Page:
Find Information About:

Drugs & Supplements

Get information and reviews on prescription drugs, over-the-counter medications, vitamins, and supplements. Search by name or medical condition.

Pill Identifier
WebMD

Pill Identifier

Having trouble identifying your pills?

Enter the shape, color, or imprint of your prescription or OTC drug. Our pill identification tool will display pictures that you can compare to your pill.

Get Started
My Medicine
WebMD

My Medicine

Save your medicine, check interactions, sign up for FDA alerts, create family profiles and more.

Get Started

WebMD Health Experts and Community

Talk to health experts and other people like you in WebMD's Communities. It's a safe forum where you can create or participate in support groups and discussions about health topics that interest you.

  • Second Opinion
    WebMD

    Second Opinion

    Read expert perspectives on popular health topics.

  • Community
    WebMD

    Community

    Connect with people like you, and get expert guidance on living a healthy life.

Got a health question? Get answers provided by leading organizations, doctors, and experts.

Get Answers

Sign up to receive WebMD's award-winning content delivered to your inbox.

Sign Up

Smoking Cessation Health Center

Font Size
A
A
A

Secondhand Smoke Lowers Folic Acid Level

Lack of Important Nutrient May Explain Some of Smoking's Health Effects

WebMD Health News

June 30, 2003 -- Smoking may not only rob your own body of a vital nutrient, but it could also deprive those around you. A new study shows firsthand andsecondhand smoke exposure can lower folic acid levels in the body and may explain some of smoking's bad health effects.

Folic acid is an essential B vitamin that is found in leafy green vegetables, fruits, orange juice, whole grains, organ meats, and cereals fortified with folic acid. It plays a vital role in DNA synthesis and repair within the body.

Smokers at Risk

Researchers say folic acid plays an important role in preventing birth defects, and there is some evidence it may reduce the risk of breast cancer, colorectal cancer, and heart disease in adults. Previous studies have shown that smokers have lower folic acid levels. But researchers say the impact of secondhand smoke on folic acid has not been examined.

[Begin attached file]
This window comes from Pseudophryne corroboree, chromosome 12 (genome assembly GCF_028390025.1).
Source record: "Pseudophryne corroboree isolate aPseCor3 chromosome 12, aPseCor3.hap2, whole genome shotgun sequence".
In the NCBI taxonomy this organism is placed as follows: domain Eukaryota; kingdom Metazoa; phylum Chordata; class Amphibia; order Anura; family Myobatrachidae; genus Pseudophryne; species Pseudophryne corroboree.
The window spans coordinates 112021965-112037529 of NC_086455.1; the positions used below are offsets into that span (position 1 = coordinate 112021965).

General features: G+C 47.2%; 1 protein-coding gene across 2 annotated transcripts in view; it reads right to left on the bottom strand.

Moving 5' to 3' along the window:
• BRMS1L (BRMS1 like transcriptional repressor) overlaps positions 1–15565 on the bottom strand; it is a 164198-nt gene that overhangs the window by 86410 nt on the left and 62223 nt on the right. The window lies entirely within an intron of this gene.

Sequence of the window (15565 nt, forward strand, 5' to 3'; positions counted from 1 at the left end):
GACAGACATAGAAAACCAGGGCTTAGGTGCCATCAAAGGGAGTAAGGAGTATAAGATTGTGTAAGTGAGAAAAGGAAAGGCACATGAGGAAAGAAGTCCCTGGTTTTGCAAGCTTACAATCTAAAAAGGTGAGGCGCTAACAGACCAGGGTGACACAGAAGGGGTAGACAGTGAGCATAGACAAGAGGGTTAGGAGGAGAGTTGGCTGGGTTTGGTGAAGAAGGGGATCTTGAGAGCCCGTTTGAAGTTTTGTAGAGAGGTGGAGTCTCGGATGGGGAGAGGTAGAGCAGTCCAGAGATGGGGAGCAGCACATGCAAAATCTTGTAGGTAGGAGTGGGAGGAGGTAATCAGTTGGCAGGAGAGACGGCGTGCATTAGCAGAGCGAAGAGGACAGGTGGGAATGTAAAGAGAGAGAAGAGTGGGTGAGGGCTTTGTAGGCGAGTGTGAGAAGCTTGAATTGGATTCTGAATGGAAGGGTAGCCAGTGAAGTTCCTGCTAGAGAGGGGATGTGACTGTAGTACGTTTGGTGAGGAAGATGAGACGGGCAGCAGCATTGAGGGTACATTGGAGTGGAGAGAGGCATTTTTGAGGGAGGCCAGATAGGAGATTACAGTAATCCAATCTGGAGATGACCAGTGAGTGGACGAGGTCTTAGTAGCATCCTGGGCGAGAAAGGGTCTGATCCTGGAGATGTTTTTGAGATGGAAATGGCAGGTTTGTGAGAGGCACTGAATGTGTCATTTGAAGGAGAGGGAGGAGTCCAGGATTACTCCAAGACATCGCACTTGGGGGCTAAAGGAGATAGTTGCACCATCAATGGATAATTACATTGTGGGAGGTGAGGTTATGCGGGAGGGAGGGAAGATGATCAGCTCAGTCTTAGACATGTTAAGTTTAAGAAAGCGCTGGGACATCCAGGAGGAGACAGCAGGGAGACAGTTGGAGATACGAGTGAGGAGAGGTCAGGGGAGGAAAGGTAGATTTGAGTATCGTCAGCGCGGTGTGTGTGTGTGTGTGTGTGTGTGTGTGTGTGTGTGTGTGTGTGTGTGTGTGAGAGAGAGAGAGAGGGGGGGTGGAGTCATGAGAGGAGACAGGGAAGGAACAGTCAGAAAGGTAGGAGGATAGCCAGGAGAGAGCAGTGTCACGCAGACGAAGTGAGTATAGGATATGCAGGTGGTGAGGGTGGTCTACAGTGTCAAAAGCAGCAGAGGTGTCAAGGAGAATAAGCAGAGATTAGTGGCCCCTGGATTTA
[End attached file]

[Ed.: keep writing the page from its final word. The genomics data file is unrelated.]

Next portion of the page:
Using information on more than 15,000 American adults, the researchers compared the effects of cigarette smoke exposure on folic acid levels. The complete findings appear in the current issue of Nicotine and Tobacco Research.

Overall, researchers found the folic acid level in current smokers was 20% lower than in nonsmokers.

Nonsmokers, Too

The researchers also found that heavy exposure to secondhand smoke also resulted in lower folic acid levels among nonsmokers. People with high exposure to secondhand smoke were more likely to have low folic acid levels.

On average, researchers found that people with heavy secondhand smoke exposure had folic acid levels about 10% lower than those who had low exposure to secondhand smoke.

Researchers say those differences in folic acid levels were not due completely to lower intakes of folic acid from dietary sources or supplements and may help explain some of smoking's health effects.

"This finding provides biological support for recent studies linking tobacco smoke exposure to heart disease and breast cancer and provides biological plausibility to examine the role of tobacco smoke exposure in other folic acid-related diseases such as neural tube defects and colon cancer," write researcher David M. Mannino, MD, of the CDC, and colleagues.

Today on WebMD

hands breaking a cigarette
Is quitting cold turkey an effective method?
ashtray
14 tips to get you through the first hard days.
 
smoking man
Surprising impacts of tobacco on the body.
cigarette smoke
What happens when you kick the habit?
 

Filtered cigarettes
ARTICLE
an array of e cigarettes
ARTICLE
 
human heart
ARTICLE
Woman experiencing withdrawal symptoms
ARTICLE
 

man smoking cigarette
ARTICLE
no smoking sign
VIDEO
 
Woman ashing cigarette in ashtray
ARTICLE
chain watch
ARTICLE